How radical do you want to be? Vegetarians are commonly considered people who omit meat, fish, and poultry from their diet. The key to a healthy vegetarian diet is balance. This may require some planning, particularly since the exclusion of certain food groups can lead to nutritional deficiencies. For Vegans, the lack of vitamin B-12 (only available in animal food products) can be of concern.
The good news is that alternative combinations of certain food groups can complete vegetarian food patterns. There are several vegetarian meal plans. These are the most widely accepted variations:
• Semi-vegetarian: Includes fish, poultry, eggs, and dairy products
• Lacto-vegetarian: Includes dairy products
• Ovo-vegetarian: Includes eggs
• Vegan: Includes only plant foods – omits all animal products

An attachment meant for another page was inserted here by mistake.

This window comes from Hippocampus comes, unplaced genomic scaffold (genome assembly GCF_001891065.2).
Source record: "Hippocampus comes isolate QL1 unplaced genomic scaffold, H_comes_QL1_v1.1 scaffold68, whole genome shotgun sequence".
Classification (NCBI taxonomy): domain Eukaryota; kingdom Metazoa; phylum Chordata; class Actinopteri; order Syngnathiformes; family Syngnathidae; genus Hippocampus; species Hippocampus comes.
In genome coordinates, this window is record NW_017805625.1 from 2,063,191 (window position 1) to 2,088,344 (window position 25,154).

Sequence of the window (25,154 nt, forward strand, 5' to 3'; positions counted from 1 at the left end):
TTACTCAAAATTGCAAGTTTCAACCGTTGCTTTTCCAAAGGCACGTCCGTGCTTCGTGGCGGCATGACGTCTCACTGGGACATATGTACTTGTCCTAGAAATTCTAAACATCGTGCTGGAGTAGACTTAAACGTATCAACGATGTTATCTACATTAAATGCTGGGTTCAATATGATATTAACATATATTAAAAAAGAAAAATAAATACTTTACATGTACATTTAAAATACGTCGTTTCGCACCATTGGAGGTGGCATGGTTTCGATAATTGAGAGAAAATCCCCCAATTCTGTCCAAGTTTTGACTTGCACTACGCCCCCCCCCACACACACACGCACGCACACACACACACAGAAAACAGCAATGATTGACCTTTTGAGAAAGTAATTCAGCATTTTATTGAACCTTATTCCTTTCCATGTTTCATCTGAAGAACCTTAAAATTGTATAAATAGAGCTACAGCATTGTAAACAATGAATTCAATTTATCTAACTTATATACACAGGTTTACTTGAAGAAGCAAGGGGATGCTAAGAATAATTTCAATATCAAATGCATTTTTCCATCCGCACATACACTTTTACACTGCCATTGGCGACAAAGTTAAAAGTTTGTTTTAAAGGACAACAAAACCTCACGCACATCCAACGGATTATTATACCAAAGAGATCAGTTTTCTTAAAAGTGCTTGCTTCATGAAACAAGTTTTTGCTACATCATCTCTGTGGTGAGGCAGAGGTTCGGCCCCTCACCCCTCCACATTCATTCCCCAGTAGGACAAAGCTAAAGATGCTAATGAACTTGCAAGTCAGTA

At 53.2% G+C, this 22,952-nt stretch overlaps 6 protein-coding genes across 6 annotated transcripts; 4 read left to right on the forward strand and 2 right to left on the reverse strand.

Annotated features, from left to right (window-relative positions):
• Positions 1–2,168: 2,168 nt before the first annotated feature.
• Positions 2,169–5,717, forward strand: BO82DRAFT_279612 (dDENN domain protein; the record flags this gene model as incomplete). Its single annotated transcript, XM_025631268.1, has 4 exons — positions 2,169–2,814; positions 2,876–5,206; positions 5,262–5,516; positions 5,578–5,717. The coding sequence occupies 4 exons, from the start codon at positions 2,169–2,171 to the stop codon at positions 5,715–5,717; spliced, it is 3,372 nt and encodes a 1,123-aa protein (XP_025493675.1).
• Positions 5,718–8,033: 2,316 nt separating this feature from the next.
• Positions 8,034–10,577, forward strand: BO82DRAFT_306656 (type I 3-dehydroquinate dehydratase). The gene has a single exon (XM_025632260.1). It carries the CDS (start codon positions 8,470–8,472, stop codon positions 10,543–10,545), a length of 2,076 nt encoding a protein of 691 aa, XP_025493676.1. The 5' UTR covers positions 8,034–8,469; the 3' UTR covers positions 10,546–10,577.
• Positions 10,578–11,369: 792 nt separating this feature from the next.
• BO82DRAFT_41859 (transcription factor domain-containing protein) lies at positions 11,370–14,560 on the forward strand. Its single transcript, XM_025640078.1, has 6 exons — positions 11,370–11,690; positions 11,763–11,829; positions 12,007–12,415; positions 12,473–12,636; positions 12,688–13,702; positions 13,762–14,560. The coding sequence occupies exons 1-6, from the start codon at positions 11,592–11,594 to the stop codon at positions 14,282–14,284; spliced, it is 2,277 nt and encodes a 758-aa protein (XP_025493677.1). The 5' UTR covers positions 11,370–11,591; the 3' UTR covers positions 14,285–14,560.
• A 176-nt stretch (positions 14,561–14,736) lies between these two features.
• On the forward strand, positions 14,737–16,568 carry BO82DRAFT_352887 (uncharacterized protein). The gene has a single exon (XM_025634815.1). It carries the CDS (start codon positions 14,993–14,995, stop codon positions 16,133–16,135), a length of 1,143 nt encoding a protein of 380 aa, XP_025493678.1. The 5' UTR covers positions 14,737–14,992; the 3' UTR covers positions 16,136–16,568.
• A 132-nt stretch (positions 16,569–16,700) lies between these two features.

Another challenge for Vegans is access to high quality protein. Only animal and soy proteins are considered “complete,” since they contain all amino acids the human body requires. Amino acids are the building blocks which make up protein. There are over 20 kinds, nine of which are nutritionally essential. Plant foods (grains, vegetables, legumes, nuts, and seeds) are “incomplete” proteins since they lack one or more of the essential amino acids. Fortunately, Vegans can make up for the missing nutrients by a mix and match approach. Grains consumed with legumes (beans, peas) make “complete” proteins. So do combinations of vegetables/legumes, vegetables/nuts, and grains/nuts. Because amino acids stay in the blood stream for several hours, complementary proteins don’t have to be consumed together but can be stretched over the course of the day.